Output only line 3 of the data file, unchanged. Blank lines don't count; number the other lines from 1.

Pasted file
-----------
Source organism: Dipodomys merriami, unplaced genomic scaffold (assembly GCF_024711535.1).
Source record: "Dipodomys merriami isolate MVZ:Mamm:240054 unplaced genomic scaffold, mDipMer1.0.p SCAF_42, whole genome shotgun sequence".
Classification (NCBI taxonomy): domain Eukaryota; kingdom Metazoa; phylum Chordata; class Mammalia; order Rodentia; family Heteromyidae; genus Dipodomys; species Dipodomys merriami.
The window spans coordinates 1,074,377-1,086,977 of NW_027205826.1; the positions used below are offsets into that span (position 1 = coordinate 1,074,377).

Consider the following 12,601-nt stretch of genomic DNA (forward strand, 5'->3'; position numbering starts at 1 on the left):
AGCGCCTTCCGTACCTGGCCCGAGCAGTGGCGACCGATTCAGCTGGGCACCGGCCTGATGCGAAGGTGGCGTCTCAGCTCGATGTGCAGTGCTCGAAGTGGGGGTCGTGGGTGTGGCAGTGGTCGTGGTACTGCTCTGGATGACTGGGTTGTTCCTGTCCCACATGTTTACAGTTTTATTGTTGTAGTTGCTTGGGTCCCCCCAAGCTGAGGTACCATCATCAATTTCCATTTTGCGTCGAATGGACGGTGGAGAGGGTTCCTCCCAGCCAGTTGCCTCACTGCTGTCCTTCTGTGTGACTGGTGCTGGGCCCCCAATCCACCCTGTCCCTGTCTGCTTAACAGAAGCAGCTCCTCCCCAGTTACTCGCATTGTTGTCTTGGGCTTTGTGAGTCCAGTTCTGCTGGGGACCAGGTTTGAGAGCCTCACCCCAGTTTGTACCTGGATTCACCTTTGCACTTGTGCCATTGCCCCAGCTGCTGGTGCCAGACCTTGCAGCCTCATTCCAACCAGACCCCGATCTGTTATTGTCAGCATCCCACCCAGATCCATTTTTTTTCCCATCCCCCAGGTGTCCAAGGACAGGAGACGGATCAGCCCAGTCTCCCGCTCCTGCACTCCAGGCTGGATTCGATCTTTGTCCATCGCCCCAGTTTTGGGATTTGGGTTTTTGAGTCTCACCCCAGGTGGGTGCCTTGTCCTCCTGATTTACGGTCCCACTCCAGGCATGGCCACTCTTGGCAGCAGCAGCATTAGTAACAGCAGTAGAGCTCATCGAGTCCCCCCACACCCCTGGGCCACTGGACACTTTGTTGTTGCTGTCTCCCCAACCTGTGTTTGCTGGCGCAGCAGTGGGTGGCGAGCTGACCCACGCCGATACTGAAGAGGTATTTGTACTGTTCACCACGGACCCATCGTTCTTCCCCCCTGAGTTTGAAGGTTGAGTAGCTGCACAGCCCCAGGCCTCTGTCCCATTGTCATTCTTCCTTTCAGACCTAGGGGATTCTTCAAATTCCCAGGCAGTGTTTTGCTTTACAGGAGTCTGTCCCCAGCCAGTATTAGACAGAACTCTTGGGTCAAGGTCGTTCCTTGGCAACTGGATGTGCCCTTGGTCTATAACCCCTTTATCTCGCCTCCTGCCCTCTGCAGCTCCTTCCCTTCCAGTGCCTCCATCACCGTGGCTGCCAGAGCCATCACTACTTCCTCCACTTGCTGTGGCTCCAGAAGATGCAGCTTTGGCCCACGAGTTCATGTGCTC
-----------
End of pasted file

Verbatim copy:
Classification (NCBI taxonomy): domain Eukaryota; kingdom Metazoa; phylum Chordata; class Mammalia; order Rodentia; family Heteromyidae; genus Dipodomys; species Dipodomys merriami.